Lastly, apply the i18n() method to the body:

$('body').i18n();

That’s it! The library will automatically search for all data-i18n attributes and replace the tag’s contents with the corresponding value.

Translation

There are several ways to translate a jQuery.i18n application:

  1. Editing the JSON files directly. This is suitable for small applications with a limited number of languages.
  2. Have a translation interface with the application. This option works for proprietary or private applications with many translators.

Magic Words

Most developers love magic, especially when it can be easily understood and used. jQuery.i18n enables us to cast some magic too by introducing “magic words”. Actually, these “magic words” behave like templates supporting, for example, gender and plural forms. Suppose you want to display the phrase “You have 1 new message,” but what about 2 or more messages? Of course, you may simply say “You have 2 new message(s),” but that’s not much pretty. Let’s take advantage of jQuery.i18n’s “magic word” called plural:

var message = "You have $1 new {{PLURAL:$1|message|messages}}";

$1 is a placeholder that will be set with some integer in a moment. PLURAL:, in turn, is our “magic word”. It will automatically decide which word to display based on the value of $1. Out of the box, jQuery.i18n knows how to work with plural forms in many languages, including Russian, Finnish, Armenian, and others.

Now, all you need to do is localize this message with a simple line of code:

$.i18n(message, 2)

Here we take the message and assign the value of 2 to our $1 placeholder. Simple, isn’t it? Gender is also supported by the library, but you must explicitly say which gender you wish to use – unfortunately, jQuery.i18n cannot guess it by the user’s name, for example. Here is our sample message:

var message = "$1 has written you a message! {{GENDER:$2|He|She}} says:";

In this example, we have not one, but two placeholders: the first will store the name and the second one will host the gender itself.

Now, localize the message:

$.i18n(message, 'Helen', 'female');

Lastly, note that “magic words” are case insensitive, so you may say both GENDER: and gender:.

Parser Is Extendable

Apart from working with the existing “magic words”, you may extend jQuery.I18n’s parser to introduce custom ones. Suppose, you are tired of writing a long application’s name everywhere and want to insert it with an APPNAME “magic word”. Well, this is really easy to do:

$.extend( $.i18n.parser.emitter, {
  appname: function () {
    return 'My Super Duper Cool Application Version 3';
  }
}

When a trick’s secret is revealed, it appears to be so simple, eh? Under the hoods, the “magic words” are functions that return some content. In this case, for example, we return a string with the app’s name. What’s more, “magic words” may depend on each other.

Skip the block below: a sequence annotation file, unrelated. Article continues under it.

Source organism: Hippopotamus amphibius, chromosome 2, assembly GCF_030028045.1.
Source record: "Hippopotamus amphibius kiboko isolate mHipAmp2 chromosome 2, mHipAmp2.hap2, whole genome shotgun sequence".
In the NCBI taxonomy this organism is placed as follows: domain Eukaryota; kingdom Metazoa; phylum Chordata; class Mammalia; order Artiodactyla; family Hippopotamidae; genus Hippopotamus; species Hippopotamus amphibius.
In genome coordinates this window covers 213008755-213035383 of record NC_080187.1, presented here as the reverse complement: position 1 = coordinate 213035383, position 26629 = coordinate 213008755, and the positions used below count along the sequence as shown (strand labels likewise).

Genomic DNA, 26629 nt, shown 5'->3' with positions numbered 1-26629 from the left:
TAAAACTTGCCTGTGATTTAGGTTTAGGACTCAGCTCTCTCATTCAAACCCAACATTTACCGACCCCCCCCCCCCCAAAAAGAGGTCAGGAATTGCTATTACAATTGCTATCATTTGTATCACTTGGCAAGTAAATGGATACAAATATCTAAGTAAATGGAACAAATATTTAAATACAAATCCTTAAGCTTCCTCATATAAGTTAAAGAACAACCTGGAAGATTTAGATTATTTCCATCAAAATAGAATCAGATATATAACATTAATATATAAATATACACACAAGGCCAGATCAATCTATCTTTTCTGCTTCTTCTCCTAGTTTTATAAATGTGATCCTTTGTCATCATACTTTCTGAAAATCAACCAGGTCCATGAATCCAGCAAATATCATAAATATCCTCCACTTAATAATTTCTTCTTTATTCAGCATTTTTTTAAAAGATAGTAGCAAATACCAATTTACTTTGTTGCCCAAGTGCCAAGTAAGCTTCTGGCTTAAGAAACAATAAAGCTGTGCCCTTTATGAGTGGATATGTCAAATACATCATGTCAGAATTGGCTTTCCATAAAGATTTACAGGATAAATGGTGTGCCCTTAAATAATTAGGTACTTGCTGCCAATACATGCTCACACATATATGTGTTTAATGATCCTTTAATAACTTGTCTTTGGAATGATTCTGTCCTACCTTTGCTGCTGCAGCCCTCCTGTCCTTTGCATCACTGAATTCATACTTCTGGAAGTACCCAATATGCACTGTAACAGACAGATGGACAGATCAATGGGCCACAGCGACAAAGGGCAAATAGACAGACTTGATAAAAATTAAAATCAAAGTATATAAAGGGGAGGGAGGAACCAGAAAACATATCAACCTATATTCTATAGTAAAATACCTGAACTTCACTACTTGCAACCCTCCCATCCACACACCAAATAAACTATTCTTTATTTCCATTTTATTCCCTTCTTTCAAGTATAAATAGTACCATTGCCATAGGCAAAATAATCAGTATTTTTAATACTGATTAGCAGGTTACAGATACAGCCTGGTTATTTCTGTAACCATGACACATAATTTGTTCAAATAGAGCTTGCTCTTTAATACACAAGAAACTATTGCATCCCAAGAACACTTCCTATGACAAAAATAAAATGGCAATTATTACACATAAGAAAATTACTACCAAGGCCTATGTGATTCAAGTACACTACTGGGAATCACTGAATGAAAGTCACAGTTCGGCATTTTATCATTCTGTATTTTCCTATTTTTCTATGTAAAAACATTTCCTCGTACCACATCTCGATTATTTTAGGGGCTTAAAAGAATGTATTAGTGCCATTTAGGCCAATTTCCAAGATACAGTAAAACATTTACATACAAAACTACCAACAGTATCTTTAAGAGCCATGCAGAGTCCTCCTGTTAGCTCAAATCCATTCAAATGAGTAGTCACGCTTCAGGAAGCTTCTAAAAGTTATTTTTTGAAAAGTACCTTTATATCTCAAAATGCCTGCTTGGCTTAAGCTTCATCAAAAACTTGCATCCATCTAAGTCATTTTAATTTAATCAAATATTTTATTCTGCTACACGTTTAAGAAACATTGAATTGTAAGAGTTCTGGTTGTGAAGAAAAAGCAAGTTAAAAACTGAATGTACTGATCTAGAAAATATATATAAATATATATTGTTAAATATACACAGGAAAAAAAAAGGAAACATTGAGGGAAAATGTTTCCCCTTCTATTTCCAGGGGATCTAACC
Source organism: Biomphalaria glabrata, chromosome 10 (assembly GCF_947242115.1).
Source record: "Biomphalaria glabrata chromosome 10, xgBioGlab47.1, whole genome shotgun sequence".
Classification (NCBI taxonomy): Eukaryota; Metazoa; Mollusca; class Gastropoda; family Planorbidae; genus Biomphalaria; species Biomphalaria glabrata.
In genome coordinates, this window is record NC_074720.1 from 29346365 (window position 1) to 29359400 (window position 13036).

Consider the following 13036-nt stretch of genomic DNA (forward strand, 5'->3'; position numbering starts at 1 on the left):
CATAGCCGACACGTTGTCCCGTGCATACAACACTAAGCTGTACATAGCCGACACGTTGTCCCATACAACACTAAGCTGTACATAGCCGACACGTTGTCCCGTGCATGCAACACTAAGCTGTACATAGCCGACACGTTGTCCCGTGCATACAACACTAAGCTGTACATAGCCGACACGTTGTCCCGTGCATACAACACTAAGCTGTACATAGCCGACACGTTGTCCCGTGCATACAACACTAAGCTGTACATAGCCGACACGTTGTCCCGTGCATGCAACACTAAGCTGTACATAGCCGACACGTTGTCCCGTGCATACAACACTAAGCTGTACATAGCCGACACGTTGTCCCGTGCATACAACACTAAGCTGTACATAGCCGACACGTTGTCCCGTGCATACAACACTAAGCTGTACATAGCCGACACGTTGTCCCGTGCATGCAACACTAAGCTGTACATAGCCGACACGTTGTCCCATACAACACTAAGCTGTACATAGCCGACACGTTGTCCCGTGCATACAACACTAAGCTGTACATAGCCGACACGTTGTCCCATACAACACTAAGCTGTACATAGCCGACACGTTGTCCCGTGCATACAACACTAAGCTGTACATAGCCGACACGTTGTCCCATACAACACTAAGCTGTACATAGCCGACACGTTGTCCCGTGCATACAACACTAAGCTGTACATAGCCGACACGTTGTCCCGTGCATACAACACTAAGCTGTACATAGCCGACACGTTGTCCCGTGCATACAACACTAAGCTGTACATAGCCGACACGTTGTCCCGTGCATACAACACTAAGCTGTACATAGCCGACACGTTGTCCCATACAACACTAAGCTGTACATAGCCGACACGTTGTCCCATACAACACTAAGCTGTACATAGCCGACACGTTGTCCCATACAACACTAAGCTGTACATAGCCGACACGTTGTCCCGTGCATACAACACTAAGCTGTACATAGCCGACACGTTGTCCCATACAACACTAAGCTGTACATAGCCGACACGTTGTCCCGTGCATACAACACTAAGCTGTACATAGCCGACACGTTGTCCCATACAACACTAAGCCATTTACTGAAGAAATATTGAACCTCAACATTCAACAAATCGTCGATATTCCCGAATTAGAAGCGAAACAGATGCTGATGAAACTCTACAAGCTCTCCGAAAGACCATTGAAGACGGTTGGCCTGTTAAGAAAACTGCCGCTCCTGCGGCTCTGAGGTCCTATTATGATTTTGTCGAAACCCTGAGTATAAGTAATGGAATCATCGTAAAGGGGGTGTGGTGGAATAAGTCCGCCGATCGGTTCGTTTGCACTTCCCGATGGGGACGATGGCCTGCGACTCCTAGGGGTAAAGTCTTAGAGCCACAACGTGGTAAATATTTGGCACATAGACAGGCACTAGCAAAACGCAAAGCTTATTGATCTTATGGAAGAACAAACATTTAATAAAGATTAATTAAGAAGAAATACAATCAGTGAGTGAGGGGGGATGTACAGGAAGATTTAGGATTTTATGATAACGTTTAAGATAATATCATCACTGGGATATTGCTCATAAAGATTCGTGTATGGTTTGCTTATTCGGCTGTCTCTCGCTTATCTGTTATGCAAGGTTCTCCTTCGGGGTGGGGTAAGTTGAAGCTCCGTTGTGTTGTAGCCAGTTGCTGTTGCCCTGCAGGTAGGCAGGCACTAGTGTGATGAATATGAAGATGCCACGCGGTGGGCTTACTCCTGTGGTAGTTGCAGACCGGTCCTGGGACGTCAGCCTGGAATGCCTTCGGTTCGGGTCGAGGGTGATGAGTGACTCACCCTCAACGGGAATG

For instance, let’s create a link template:

$.extend( $.i18n.parser.emitter, {
  appname: function () {
    return 'My Super Duper Cool Application Version 3';
  },
  link: function ( nodes ) {
    return '<a href="' + nodes[1] + '">' + nodes[0] + '</a>';
  }
}

The nodes local variable is going to contain an array of all passed arguments that you may easily reference. Now, let’s use this template to link to the site’s homepage while interpolating its name:

$.i18n('{{link:{{appname}}|http://example.com}}');

 

Fallbacks

What happens if some key cannot be found for a given locale? Well, this is not quite optimal, but jQuery.i18n takes care of such a scenario with the help of fallbacks as well. “Fallback” simply explains which locale to employ if a key is not found in the one currently set. You can include jquery.fallback.js file from the library’s source code into your app. It already sets some sane default fallbacks. For example, if a key was not found inside the Ukrainian locale, the library will try to search inside Russian, as these languages are somewhat similar:

{ "uk": [ 'ru' ] }

Of course, you may provide multiple elements inside the array constructing fallback chains:

{ 'zh-mo': [ 'zh-hk', 'zh-hant', 'zh-hans' ] }

jQuery.i18n.properties

jQuery.i18n.properties is a jQuery plugin for internationalization. Similar to Java, jQuery.i18n may use resource bundles (.properties files). Resource bundles are used to store locale-specific information such as text messages. They allow an easy way of accessing locale-specific information and adding locales easily by adding additional resource bundles. The .properties files contain locale-specific key-value pairs and interpret these files based upon language and country codes.

Using jQuery.i18n.properties

The jquery.i18n.properties.js plugin should be included in the <head> section of your HTML page:

<head>
  <script src="js/jquery.js"></script>
  <script src="js/jquery.i18n.properties.js"></script>
</head>

Features of jQuery.i18n.properties

  • Works like Java i18n. Uses resource bundles (‘.properties’ files) for translations. Uses ISO-639 for language codes and ISO-3166 for country codes.